Example Photos – Hasselblad H3D-31

Hasselblad H3D-31
Italian Style
Budapest Model
Hasselblad H3D-31
Digital Hasselblad H3D
Hasselblad H3D-31
Hasselblad Lingerie Shoot

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Leica M 240 – Learn to Love

Leica M 240 – Learn to Love

Matthew Osborne Photography / @MrLeicaCom

May 2016

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Leica M 240

Having owned my Leica M 240 camera now for about 9 months I thought I better share my latest thoughts.  I wrote a review in January 2016 titled “Leica M 240 – It Wont Be Missed” (linked below).  Since then we have started to get along quite well and have learnt to live with each others quirks and flaws.  I am now happy to shoot both colour photos and black and white photos with the M 240 without commenting “It’s nice but it’s not as good as the Leica M9”.  I now like the M240 photos as they are and i’ve started to shoot much more colour digital photography even if my film photography remains mostly black and white.  I made basic Lightroom presets to apply to images, a few for colour photos and a few for black and white and that lets me quickly batch edit all images for models.

I used to shoot mostly wide open and in black and white and normally with a 50mm lens.  My current taste is to use 35mm lenses stopped down so the little Voigtlander Color Skopar 35mm f2.5 lens has lived on my Leica M240 for the last few months.  I used this setup for the Poland model photography trip and Ukraine model photography trip and am still using it now i’m back in the UK.

Here are a few digital sample photos from the Poland and Ukraine trips ahead of the film photos to follow, and also a few photos in the UK.  All photos shot with the Leica M 240.

Polish Models

Leica Fashion Photography
Leica Fashion
Leica M240 6x6
Greetings from Poland! :)
Poland Model Photography
Polish Girl
Leica M240 Fashion
Leica Fashion

Ukrainian Models

Leica M Fashion
Ukraine Road Trip
Ukrainian Model
Ukraine Model Photography
Leica M 240 - Learn to Love
Leica M240
Go Green!
Leica Fashion
Killer Smile
Light and Shadow
Loving the 35mm view

British Models

Leica Summicron 90mm f2
Leica Fashion
Leica M 240 in Colour
Leica M 240 Model Photography
Model Photographer

Conclusion

There is no digital camera currently on the market that I think would suit my needs better than the Leica M 240.  I love rangefinder cameras and I continue to enjoy the quality of Leica M mount lenses and the overall small size of the Leica M camera range, whether digital or film.  I don’t really lust after any digital cameras or lenses.  If I ‘need’ something new to buy to explore / test / experiment with I buy old analogue film cameras.  I am happy to use the digital photos for posting on the likes of Flickr, Facebook and Instagram but for me if I want to take a ‘proper’ photo I will always shoot it on film.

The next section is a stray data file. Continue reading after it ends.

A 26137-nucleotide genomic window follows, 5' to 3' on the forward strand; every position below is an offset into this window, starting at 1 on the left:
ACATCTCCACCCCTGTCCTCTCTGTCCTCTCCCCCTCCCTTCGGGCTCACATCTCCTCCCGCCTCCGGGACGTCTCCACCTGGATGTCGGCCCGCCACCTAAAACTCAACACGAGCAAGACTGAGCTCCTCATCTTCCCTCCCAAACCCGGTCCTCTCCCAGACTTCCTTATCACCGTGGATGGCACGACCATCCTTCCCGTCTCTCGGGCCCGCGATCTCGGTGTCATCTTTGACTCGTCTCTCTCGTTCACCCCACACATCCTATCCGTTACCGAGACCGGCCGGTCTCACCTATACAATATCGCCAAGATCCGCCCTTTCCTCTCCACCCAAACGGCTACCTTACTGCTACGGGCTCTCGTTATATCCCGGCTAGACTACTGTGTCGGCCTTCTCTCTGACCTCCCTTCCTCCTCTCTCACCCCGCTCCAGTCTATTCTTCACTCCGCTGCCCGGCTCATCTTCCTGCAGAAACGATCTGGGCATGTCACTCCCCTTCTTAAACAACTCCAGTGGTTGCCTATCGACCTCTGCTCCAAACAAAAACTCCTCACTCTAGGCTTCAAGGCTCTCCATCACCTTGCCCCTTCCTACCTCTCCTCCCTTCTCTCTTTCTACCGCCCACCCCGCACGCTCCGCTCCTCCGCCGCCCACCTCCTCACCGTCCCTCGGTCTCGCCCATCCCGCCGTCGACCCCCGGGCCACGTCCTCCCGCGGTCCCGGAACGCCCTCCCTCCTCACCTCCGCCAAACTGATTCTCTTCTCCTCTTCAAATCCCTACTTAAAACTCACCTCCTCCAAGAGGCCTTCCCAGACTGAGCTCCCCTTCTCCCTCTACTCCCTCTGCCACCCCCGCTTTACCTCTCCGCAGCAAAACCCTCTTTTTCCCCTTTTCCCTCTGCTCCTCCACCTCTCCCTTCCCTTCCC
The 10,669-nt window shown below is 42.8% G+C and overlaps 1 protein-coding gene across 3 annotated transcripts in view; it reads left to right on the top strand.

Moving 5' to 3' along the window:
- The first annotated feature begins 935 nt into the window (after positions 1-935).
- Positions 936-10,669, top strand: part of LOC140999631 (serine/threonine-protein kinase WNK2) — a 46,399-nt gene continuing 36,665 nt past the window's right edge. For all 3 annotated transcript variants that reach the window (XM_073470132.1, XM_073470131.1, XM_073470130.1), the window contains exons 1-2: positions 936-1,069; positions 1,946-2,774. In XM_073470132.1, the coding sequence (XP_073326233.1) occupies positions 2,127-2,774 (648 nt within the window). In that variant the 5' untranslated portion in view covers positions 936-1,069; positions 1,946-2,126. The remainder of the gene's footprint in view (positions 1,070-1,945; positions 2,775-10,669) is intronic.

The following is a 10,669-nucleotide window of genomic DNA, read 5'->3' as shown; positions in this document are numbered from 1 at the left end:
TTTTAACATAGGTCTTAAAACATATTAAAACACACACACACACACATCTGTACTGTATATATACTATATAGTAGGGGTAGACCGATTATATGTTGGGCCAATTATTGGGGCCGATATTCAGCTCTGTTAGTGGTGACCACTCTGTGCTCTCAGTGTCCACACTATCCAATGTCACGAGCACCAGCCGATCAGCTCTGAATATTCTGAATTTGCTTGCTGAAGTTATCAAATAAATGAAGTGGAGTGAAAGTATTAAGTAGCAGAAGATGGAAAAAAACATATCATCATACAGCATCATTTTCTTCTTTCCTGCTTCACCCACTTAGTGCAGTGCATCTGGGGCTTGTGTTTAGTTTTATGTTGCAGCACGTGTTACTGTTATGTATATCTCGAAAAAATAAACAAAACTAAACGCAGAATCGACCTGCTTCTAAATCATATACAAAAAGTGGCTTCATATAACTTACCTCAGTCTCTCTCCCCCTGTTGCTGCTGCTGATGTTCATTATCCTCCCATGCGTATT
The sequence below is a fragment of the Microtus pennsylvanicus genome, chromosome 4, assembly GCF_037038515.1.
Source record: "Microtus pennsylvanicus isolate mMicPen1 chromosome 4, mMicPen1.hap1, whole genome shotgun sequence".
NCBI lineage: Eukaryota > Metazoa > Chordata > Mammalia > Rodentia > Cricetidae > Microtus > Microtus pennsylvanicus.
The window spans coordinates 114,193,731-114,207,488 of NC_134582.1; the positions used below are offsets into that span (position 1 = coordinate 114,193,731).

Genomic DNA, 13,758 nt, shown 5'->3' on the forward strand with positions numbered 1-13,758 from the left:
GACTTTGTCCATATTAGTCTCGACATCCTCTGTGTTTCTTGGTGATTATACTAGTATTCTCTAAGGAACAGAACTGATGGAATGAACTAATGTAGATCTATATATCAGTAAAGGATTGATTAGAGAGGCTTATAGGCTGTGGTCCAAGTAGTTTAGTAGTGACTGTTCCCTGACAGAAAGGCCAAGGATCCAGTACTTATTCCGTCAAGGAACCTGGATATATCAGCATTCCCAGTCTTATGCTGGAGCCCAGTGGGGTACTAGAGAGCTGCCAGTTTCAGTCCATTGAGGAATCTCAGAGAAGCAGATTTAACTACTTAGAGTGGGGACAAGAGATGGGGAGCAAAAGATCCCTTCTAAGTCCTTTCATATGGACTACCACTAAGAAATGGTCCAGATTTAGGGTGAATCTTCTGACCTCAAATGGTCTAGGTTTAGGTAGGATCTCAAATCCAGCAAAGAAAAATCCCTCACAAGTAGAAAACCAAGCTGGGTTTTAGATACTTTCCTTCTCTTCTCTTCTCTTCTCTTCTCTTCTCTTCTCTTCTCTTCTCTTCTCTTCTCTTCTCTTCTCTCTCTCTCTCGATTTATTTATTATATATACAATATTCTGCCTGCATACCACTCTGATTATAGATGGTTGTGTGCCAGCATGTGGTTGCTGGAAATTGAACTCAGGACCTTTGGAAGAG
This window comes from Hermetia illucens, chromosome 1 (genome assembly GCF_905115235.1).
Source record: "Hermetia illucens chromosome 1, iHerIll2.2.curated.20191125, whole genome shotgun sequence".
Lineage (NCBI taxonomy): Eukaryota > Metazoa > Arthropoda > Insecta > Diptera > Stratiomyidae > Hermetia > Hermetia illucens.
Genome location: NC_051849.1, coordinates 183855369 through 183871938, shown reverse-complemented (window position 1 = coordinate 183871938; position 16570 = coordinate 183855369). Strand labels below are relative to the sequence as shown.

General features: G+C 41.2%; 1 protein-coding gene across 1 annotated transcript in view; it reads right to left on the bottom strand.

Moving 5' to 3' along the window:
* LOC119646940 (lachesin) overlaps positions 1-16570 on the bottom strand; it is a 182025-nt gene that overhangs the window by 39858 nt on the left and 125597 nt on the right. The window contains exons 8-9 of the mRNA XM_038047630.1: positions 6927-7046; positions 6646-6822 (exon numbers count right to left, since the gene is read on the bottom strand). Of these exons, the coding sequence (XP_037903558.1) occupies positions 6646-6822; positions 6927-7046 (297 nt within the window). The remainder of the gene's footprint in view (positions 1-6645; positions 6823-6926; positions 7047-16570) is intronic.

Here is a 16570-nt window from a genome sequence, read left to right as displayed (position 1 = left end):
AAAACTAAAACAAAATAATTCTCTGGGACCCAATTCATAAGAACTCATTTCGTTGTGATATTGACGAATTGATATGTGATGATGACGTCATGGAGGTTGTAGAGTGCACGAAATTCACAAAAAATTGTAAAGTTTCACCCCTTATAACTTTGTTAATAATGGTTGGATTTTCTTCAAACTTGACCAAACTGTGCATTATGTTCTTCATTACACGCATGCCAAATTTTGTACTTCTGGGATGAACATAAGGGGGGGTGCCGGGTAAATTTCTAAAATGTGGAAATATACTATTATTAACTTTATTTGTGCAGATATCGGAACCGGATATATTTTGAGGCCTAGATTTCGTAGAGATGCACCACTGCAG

The Hasselblad 501C remains king (for me) until I find something that can ‘beat’ it!  See my last post comparing the Mamiya 6 vs Hasselblad for more detail.

Thanks

Matt

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New York Photography Workshop (2)

New York Photography Workshop (2)

Matthew Osborne Photography / Mr Leica

January 2016

Brooklyn Bridge New York Panoramic

New York Trip

As crazy as it sounds, I was back out teaching model photography in New York again this week. I’d never visited NYC before then to go twice within 4-5 weeks was quite a surprise! I feel very fortunate that was asked to go once let alone twice.

For my first workshop in New York I was teaching model photography using speedlights on location (mostly) and with iconic landmark backdrops (mostly). For this second NYC photography workshop I focused on using available light on location to light a model. This was normally daylight during the day then any existing light sources we could find for the night shoots.  It is one skill to create light but another to see existing light and visualize how it could light a model. This time we did not have to carry lights and stands so could work faster and lighter. With that intention, I decided to leave my beloved Hasselblad 501C medium format camera and monopod behind and instead used all rangefinder film cameras.

The recent purchase of my new Hasselblad Xpan 35mm panoramic rangefinder camera was no coincidence. I bought it quickly so I was able to take it with me to New York. On the first trip to New York I shot 6×6 film with the Hasselblad 501C and digital photography with the Leica M 240. I have been less than impressed recently with the Leica M240 CMOS sensor images for my model photography so decided to leave it behind and packed the older Leica M8 instead.

Camera Bag

  • Leica M8 digital camera body
  • Leica M6 film camera body